Cornelia [00:05:57] Yeah, absolutely. Happy to, right? So look, I've been active in the dealmaking community for for many, many years now, both in the private equity side, but also for Refinitiv LSEG, being a very keen observer of market trends and engaging actively with our key participants. So if we take a look at what's happening in M&A, which is really the heartland of corporate finance and a big driver of market activity across the board, we can see a really interesting story, and we've seen some significant change over the last 18 months or so, right? So including in Q1, a very large drop in the year on year volumes, which will surprise some observers. So but let's let's take it back to basics, right? So Q1 of 2022 was yet another trillion dollar quarter. In fact, it was the 7th in a row, which does indicate a relatively healthy dealmaking market, but it was also a 20% drop compared to the previous years. At the end of 2021, after nearly 2yrs of ongoing pandemic crisis mode, but also booming capital and M&A markets dealmakers were in an optimistic mood, focussing maybe on economic fundamentals on business and investor needs and local factors, and any concerns of external factors and adverse influences. It hit really historic lows and this is very unusual, and it was proven out in January and February as dealmaking in the first 2 months of 22 hit record breaking levels. And in fact, the first 2 months of 22 saw the largest opening year for global M&A in modern times, exceeded only by the final stretch of the dot com bubble in 2000. So more than 740 billion M&A transactions were announced in January/ February, but volumes of then fallen to to a slowdown in February and suddenly through March. So the question then is what what do we expect to see going forward here in terms of what investors are seeing?

    Jamie [00:08:01] So this lull in M&A activity we've seen in the first quarter isn't so much that M&A volume is low. It's really just relative to such a bumpy year in 2021. So that begs the question for me, what are the reasons why we're seeing this lull, is the credit market tightening up and you know particularly for the some of these commodity related stocks, are they finding it harder to access capital markets?

    Cornelia [00:08:24] Yes, it's a very good question and there's a number of drivers for that. There's an element of dealmakers and corporates become comfortable with operating in the new normal after a pandemic. So when the pandemic hit in 2020, that really pushed M&A volumes to almost grind to a halt. What then happened was a process of retrenching, of really reviewing corporations, shoring up balance balance sheets and focussing on growth strategy. So that then naturally led to an increase in both divestment activity as well as acquisitions as companies continued to pursue their strategic growth and options. Combine that with some really fundamental healthy conditions for M&A making, such as, such as thrive and capital markets, particularly on the fixed income side, combined with low interest rates. And they really are the perfect conditions for fairly extensive M&A markets and dealmaking. And we also see right is a willingness at the C-suite level of really engaging with large scale M&A transactions. So interestingly, what we've seen is a growth in what we call megadeals, so the very large transactions have increased significantly over the last 2yrs as well.

    Jamie [00:09:43] Ah Cornelia, thank you because that's a perfect segue way into the topic of ESG investing. So there has been a bit of a lull in ESG investing generally, and I want to know what you're seeing in terms of the funding of ESG strategies?

    Cornelia [00:09:55] Sure, absolutely. Well, the first thing I would like to comment on there right is that when you look at the returns, there's always a big debate right, around is this an ESG bubble? And are some of those returns that we're seeing? Not really, you know, not really exceeding what you would get investing in non ESG stocks or assets. And I think the key point to it right is that, generally, longer term success here is based not on the short term investment horizon, where often on ESG stocks can perform better. But if you look at a slightly longer time horizon, so say 3 to 5yrs, we generally see that funds tend to outperform. ESG funds tend to outperform non ESG funds. And really, what we're seeing here, there's a number of different things, but investors generally, so whether we're talking about institutional investors or corporates or even private equity are waking up to the idea that sustainability is not a short term trend, but it's a significant change in the real economy. And that therefore there are real sustainability risks, as well as opportunities that may be material. So sustainable investing now is very much becoming, not about necessarily a quick term when, but it's about securing those longer term financial returns. It's about mitigating risk as well as, of course, aligning with investor demand. And I think it's safe to say that many of our investors, from from retail investors to the largest institutional investors, they're now very clear on their desire to see the capital invested in a way that aligns with with core values, and that is very much reflected in fund flows, for example. So Refinitiv Lipner provides in-depth research on fund flow data and analytics, and they've looked at flows into ESG funds to certainly been in three strong year, with inflows to green funds going going up steadily and very interestingly as well, if we take a look at February's mutual funds/ flow numbers and ETFs, there's been a loss right, so lost about 10 billion collectively, but with the exception of ESG funds, right which have seen positive inflows. So there's certainly a continued investor trend of wanting to invest into ESG. So, you know, you can discuss whether it's a short term bubble or not. My view is that it's it is not. We're dealing with. We're dealing with a change share, which is sort of both by a a push factor and a pull factor. So the push factor very much comes from the regulatory side of things, right? So regulators across the world are introducing new measures around corporate reporting in particular, which are focussed on ESG and sustainability. The pull factor comes from both investor and client demand, which is very much focussed on seeing products and services aligned to ESG core values. And we see this reflected not only on the fund float side, but also both on M&A and in the capital markets. So green bonds, for example, has really dominated the green finance space and has increased very dramatically over the last decade. So we're we're now at a point where we saw a trillion dollars issued in in green finance last year, which is a fairly significant amount. And increasingly, there's interest in investors in terms of how to allocate capital meaningfully to projects and businesses that are going to continue to drive that transition to net zero.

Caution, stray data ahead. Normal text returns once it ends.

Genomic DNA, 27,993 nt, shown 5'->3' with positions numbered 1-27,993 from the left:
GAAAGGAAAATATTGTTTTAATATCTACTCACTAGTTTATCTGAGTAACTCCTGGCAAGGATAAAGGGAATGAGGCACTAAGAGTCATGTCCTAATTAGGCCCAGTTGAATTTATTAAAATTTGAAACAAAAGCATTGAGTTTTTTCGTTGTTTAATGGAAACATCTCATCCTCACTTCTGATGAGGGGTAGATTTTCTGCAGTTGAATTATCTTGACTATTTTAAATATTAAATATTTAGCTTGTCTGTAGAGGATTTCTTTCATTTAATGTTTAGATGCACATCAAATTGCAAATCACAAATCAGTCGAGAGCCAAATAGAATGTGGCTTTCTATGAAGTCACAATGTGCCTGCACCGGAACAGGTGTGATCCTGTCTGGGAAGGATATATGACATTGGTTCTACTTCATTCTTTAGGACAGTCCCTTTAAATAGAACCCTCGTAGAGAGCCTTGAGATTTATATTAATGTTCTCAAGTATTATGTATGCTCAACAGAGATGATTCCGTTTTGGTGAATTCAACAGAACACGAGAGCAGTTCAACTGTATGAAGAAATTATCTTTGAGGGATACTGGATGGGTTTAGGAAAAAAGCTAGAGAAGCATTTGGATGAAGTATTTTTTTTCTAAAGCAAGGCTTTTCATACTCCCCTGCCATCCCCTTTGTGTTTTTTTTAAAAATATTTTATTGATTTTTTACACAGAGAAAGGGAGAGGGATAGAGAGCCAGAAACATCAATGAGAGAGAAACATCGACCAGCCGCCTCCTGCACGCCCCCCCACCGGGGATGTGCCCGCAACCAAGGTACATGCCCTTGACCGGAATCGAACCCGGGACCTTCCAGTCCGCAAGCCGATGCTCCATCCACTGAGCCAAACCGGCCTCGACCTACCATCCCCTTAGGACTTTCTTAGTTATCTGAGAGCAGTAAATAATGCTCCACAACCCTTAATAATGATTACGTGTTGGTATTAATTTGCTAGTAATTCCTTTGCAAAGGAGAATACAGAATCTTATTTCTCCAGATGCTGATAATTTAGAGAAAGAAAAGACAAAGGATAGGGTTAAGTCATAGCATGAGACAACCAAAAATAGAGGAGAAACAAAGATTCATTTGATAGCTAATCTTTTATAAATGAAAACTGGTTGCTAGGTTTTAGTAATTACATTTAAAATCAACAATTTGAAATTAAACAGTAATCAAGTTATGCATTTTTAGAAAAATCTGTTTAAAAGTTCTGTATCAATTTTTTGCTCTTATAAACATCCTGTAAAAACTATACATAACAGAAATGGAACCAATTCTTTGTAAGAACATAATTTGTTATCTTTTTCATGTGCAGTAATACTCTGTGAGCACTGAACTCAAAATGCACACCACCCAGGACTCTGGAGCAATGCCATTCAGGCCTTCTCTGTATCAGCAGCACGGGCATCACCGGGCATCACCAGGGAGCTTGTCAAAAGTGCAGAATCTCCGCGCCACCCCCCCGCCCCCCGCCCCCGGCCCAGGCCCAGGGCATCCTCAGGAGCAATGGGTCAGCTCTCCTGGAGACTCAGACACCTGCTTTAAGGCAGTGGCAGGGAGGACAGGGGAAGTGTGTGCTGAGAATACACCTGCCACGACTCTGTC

Jamie [00:13:23] Cornelia, thank you so much for your time. We talked some about some really important issues there. Once again, thank you very much.

    Cornelia [00:13:30] Thank you, James.